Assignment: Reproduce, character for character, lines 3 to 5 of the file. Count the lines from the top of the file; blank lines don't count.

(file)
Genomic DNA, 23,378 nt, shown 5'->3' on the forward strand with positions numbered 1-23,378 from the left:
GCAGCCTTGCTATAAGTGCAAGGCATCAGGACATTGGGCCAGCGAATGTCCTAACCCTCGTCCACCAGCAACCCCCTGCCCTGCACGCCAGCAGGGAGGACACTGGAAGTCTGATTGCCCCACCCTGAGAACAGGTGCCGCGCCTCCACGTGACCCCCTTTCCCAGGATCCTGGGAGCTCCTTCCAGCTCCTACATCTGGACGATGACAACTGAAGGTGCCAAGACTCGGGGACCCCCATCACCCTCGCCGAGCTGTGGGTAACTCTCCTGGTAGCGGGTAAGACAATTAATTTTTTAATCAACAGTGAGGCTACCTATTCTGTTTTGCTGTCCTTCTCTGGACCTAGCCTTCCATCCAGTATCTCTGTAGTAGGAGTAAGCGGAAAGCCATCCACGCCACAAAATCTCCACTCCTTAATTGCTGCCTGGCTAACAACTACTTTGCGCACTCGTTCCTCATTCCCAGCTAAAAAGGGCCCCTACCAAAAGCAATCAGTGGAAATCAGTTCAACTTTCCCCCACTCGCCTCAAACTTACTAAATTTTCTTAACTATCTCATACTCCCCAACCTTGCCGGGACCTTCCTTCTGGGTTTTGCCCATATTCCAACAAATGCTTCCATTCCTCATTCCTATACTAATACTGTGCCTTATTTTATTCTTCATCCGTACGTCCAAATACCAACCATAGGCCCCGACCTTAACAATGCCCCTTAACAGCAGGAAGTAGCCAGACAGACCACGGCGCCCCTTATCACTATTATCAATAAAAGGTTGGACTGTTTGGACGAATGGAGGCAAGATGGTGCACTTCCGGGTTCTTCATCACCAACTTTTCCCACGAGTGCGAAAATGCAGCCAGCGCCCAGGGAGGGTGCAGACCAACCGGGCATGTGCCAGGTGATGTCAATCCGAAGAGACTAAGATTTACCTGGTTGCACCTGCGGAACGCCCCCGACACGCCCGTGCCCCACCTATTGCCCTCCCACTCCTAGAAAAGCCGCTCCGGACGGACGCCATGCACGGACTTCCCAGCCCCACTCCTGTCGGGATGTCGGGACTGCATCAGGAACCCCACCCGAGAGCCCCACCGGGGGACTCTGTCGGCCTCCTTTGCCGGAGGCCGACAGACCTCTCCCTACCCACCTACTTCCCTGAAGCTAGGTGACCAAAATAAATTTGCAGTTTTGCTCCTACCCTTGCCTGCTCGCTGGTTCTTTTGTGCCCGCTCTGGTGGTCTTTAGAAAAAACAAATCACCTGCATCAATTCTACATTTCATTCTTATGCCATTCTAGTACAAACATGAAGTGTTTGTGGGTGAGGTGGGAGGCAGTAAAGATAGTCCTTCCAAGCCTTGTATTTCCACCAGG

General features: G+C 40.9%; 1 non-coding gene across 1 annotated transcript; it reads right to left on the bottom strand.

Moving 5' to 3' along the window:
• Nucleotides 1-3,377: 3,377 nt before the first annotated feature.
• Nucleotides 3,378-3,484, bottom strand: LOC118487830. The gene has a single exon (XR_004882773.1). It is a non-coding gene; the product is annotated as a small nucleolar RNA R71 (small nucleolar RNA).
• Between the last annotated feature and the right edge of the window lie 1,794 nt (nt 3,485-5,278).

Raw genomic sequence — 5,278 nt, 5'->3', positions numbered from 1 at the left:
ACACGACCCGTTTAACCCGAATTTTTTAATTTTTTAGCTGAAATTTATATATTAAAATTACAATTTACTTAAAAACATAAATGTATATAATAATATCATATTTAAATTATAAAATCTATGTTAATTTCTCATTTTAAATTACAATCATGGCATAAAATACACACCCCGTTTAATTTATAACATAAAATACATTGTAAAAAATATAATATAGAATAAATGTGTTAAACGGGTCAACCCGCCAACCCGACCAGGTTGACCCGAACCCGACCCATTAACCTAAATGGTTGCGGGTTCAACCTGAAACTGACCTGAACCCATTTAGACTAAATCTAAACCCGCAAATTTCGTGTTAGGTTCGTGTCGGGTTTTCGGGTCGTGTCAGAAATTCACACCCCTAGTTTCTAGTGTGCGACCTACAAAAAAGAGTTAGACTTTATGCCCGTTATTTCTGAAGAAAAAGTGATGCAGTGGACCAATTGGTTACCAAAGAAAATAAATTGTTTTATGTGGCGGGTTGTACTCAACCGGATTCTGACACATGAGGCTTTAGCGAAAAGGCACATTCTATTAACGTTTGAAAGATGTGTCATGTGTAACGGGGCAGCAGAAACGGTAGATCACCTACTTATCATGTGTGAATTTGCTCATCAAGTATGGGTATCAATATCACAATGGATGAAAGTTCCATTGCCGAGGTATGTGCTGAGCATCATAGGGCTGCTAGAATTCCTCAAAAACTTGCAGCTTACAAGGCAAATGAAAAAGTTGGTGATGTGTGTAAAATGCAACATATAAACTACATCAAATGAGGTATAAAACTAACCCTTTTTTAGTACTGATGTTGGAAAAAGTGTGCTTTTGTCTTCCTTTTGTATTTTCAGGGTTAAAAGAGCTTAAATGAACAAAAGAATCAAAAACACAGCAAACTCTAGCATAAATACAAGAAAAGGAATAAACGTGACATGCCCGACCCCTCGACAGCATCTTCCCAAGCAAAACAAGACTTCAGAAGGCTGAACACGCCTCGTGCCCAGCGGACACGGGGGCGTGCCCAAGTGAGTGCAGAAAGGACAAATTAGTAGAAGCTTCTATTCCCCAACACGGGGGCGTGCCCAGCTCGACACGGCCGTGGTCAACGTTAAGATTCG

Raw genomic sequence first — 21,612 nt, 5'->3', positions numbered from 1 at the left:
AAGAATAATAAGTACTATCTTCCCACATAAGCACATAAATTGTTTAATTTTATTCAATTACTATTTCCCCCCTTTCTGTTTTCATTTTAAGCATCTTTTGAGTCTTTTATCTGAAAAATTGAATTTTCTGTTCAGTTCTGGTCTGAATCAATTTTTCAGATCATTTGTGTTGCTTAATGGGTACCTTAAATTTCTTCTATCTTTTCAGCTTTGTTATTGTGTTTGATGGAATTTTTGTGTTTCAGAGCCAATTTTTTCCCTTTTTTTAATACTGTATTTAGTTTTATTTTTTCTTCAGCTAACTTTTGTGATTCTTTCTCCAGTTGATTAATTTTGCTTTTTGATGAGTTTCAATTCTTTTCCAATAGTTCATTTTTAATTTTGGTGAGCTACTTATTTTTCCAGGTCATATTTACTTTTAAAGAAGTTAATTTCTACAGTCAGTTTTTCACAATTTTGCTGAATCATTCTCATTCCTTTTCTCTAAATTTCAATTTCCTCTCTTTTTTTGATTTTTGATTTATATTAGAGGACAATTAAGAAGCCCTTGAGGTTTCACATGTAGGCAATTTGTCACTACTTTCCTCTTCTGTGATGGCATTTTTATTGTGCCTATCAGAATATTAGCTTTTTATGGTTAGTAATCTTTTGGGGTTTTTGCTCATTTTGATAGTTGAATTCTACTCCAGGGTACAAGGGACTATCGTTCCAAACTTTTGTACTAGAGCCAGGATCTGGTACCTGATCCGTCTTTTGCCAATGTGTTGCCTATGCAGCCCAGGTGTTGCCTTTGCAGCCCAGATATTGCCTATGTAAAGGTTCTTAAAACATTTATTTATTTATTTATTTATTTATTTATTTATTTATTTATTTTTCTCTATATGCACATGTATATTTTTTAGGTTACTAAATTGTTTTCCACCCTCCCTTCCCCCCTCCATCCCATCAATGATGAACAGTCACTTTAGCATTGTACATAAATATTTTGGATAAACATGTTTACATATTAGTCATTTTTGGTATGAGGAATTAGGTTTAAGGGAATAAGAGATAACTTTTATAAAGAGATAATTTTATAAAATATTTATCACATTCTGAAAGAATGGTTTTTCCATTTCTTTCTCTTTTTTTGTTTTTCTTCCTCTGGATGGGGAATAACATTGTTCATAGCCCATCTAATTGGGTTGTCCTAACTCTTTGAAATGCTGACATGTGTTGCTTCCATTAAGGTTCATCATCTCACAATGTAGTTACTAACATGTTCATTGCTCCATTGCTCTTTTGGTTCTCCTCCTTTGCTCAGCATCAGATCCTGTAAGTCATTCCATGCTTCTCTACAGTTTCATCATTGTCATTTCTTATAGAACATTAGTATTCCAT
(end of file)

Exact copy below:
General features: G+C 40.9%; 1 non-coding gene across 1 annotated transcript; it reads right to left on the bottom strand.

Moving 5' to 3' along the window:
• Nucleotides 1-3,377: 3,377 nt before the first annotated feature.